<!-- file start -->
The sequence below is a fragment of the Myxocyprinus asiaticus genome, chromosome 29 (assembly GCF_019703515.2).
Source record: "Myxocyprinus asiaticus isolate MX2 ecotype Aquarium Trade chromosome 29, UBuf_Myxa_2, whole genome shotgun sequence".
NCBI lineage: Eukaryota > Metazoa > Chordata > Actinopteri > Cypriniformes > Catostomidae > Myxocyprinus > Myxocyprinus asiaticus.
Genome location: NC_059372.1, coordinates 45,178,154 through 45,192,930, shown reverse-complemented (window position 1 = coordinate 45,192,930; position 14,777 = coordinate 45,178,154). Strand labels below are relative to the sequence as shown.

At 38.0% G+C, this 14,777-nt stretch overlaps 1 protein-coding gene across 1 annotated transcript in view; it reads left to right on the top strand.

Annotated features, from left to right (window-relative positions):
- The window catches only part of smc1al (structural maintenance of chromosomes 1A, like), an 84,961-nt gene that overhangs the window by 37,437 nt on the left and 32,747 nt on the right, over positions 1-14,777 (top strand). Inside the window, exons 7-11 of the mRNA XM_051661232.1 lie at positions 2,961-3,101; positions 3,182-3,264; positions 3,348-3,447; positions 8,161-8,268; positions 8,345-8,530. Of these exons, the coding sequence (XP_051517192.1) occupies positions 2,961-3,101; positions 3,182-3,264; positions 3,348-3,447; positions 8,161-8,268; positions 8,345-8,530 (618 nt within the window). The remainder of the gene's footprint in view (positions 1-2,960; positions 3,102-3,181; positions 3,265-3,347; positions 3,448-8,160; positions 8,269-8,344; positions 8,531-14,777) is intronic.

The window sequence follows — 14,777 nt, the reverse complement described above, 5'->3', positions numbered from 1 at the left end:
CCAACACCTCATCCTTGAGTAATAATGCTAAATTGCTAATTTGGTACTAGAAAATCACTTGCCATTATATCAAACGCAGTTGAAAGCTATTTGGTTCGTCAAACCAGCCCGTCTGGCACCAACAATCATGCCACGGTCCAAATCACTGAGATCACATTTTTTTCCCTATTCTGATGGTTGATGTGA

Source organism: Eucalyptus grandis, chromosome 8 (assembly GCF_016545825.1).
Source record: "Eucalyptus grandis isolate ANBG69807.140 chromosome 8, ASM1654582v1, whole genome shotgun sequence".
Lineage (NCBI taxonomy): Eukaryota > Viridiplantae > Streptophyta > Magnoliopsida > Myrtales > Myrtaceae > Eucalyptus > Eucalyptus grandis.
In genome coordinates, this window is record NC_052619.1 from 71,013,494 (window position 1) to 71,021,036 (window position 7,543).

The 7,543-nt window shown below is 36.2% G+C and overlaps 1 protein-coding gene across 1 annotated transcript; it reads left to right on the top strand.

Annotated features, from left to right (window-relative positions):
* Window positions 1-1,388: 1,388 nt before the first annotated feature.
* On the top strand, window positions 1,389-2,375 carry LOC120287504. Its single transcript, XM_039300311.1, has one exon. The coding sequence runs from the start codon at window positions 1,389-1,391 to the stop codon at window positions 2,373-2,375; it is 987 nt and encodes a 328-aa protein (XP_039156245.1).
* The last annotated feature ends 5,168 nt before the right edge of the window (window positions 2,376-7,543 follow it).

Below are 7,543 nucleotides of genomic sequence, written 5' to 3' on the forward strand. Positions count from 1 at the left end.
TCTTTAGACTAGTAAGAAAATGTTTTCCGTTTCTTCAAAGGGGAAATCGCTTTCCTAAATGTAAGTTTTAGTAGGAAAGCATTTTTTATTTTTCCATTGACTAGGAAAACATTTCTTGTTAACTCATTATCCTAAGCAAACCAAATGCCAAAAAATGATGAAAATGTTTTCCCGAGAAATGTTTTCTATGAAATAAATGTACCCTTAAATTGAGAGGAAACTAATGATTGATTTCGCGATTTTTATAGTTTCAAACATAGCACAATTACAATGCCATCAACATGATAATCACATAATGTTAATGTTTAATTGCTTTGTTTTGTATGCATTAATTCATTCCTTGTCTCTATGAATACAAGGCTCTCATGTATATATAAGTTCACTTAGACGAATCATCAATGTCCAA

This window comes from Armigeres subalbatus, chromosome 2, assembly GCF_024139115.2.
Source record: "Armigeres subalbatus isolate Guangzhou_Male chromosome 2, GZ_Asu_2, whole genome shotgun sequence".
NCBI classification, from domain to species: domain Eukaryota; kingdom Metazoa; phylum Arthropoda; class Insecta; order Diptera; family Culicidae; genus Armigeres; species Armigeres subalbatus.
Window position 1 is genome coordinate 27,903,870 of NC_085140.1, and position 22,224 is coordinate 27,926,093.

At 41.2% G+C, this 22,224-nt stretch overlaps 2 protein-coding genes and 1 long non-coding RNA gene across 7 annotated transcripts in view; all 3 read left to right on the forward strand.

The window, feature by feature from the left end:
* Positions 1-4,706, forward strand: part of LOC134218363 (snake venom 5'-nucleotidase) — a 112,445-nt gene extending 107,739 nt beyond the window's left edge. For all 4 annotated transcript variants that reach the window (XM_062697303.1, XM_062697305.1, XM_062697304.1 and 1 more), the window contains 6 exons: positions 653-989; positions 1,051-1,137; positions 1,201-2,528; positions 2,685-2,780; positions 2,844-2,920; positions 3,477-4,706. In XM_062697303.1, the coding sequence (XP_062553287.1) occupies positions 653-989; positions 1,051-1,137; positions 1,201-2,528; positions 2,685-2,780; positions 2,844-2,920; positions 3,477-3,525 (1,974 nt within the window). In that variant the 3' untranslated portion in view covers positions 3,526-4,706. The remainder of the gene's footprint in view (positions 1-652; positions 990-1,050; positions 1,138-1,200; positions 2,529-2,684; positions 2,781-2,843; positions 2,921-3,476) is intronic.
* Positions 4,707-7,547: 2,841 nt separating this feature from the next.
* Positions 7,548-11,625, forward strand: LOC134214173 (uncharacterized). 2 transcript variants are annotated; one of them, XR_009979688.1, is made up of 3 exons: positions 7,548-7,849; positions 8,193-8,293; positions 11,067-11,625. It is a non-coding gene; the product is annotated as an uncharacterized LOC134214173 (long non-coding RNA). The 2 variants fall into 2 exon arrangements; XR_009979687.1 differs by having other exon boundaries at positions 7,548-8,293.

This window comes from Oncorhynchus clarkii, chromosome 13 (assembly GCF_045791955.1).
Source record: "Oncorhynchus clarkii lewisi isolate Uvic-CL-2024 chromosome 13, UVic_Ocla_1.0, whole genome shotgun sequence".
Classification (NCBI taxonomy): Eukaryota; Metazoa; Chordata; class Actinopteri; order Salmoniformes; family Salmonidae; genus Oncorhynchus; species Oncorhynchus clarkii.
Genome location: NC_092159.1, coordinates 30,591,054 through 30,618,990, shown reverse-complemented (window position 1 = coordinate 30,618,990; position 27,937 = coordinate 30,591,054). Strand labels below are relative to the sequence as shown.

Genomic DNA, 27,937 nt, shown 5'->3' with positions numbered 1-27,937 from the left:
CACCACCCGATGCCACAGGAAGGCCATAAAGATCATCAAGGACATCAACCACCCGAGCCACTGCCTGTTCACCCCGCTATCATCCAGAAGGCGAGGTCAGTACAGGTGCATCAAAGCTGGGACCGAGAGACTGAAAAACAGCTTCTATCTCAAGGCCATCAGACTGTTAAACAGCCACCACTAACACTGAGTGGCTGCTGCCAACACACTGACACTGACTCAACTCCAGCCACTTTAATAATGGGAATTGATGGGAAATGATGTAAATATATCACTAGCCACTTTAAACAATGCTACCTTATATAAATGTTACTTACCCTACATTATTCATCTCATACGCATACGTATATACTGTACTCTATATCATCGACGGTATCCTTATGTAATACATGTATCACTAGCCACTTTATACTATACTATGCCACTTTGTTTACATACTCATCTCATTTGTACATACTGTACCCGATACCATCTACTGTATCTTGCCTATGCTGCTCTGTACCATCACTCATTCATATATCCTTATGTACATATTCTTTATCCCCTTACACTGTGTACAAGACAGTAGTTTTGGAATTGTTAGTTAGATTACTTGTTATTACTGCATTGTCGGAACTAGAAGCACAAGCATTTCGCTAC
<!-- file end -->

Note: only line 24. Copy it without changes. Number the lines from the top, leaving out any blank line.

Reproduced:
Window position 1 is genome coordinate 27,903,870 of NC_085140.1, and position 22,224 is coordinate 27,926,093.